Despite the announcement of unilateral ceasefires by both Israel and Hamas, attacks by the Israeli military on Gaza continue while Palestinian factions have been launching rockets into Israel. In this post we hear the latest from Gaza's blogs.
Prof. Said Abdelwahed, who teaches English at Al-Azhar University, writes at Moments of Gaza (February 18):
Yesterday evening, an Israeli attack helicopter flew over our heads in Tel al-Hawa neighbourhood; it launched a missile somewhere in our area! Also, F-16 targeted two places in Khan Younis and Rafah. Last night, almost at midnight, F-16 executed three raids on targets to the north of Gaza city! Many of the places they target nowadays were hit sometimes during the war, so that they attack destroyed places! The thing was that those raids were off the air! There was no mention of it in the news as if it became a normal daily life practice!
American writer Elliott Woods, who is Gaza on a Pulitzer Center grant, has described the situation in a post on February 9:
Now that I have been here for almost a month – mostly during the so-called cease-fire – I can feel the continual threat in my bones. It's an ever present unease, like a headache or a hangover that doesn't keep you in bed, but keeps you conscious of the fact that something isn't quite right. What must it be like to live with this sort of uncertainty, this deadly anxiety, for years on end?
Australian activist Sharyn Lock writes (February 16) at Tales to Tell:
A South African teacher who reads this blog asked yesterday: “I’ve heard that everyday people are still being killed in Gaza, is this true?”
Yes. Almost every day there are further injuries, and often deaths. And as usual, the majority of the time they are civilians.
Sharyn gives some examples of the attacks that have been happening, then says:
Language and time limitations mean I am not able to always let you know details of the continuing injuries and deaths that are happening here as a result of continuing Israeli attack. Often, we will hear explosions, and it will take a day or two before we find out accurately what they were and who they affected. This week I am going to resume a regular weekly ambulance shift so that I can keep some level of awareness and witnessing. But sadly, whether you hear about them from me or not, you should assume these injuries and deaths continue, because in Gaza, this is what Israeli Occupation looks like.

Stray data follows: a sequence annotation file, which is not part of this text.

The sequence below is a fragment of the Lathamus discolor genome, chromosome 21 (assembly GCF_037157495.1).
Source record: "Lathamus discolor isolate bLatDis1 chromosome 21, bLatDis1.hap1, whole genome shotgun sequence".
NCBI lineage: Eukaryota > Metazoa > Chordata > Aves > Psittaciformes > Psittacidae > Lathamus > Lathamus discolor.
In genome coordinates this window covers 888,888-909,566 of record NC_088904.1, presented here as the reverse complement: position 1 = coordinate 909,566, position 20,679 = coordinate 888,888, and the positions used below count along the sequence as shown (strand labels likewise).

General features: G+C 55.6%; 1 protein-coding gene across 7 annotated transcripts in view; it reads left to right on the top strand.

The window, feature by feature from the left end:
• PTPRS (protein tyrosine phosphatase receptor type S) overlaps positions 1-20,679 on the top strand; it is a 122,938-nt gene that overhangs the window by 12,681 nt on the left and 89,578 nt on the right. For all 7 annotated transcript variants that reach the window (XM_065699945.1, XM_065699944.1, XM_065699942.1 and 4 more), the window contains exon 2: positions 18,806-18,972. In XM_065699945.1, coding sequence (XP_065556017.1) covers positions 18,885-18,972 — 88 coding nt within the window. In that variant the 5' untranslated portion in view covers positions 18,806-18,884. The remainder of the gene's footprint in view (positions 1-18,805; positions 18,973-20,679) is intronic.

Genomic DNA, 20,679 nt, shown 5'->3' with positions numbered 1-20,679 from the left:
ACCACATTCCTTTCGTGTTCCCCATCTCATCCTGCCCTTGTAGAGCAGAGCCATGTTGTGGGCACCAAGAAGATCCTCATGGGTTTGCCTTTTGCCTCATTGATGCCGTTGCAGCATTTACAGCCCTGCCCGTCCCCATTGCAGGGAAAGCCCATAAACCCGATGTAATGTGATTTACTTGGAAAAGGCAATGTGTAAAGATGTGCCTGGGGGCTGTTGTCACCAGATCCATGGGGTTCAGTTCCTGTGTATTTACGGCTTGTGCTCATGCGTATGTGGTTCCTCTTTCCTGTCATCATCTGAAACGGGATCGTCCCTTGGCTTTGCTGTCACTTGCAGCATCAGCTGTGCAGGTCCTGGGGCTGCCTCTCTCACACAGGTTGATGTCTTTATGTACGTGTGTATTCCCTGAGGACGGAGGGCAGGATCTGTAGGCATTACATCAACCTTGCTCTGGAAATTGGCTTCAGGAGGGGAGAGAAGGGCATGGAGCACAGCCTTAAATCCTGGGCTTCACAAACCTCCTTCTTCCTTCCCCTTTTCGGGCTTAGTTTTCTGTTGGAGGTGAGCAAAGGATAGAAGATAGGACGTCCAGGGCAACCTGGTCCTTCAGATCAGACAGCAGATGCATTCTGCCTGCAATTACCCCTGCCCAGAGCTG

Canadian activist Eva Bartlett blogs at In Gaza, and in a post on February 17 writes about the plight of farmers on Gaza's eastern border:
Abu Alaa lives in Khan Younis and owns land in the newly-extended “Buffer Zone”, the strip of land along the Green Line which, from North to South, cuts into Palestinian land by a full 1 km now. When the Buffer Zone was ‘only’ 300m, it was already 300m too much land absorbed by the Israeli military occupation forces. Now that it is an arbitrary 1 km, are the people whose livelihoods have been decimated in every imaginable way from the siege (choking Gaza ever since just after Hamas was elected) meant to lay down their farming tools, give up self-reliance, and stand in aid lines for aid that is anyway unavailable? Like any competent people, Palestinians do not want to be aid-dependent; they crave for the right to self-sufficiency and the chance at an economy rather than receiving (or not receiving, as it goes these days) UN and other charitable hand-outs. Israel’s ongoing control of Gaza and its borders has meant that those farmers able to produce vegetables, fruit or flowers cannot export them. The meagre concession for Valentine’s Day, enabling a pathetic export of 25,000 flowers, was just that: meagre and pathetic. For the last 3 years, the flower and strawberry exports have near-completely ceased. […] So the farmers within, who try to earn a living, and simultaneously provide the vegetables used around Gaza, continue their non-violent struggle to exist, working their land and harvesting their onions, parsley, radishes, spinach, beans…to the rhythm of gunfire.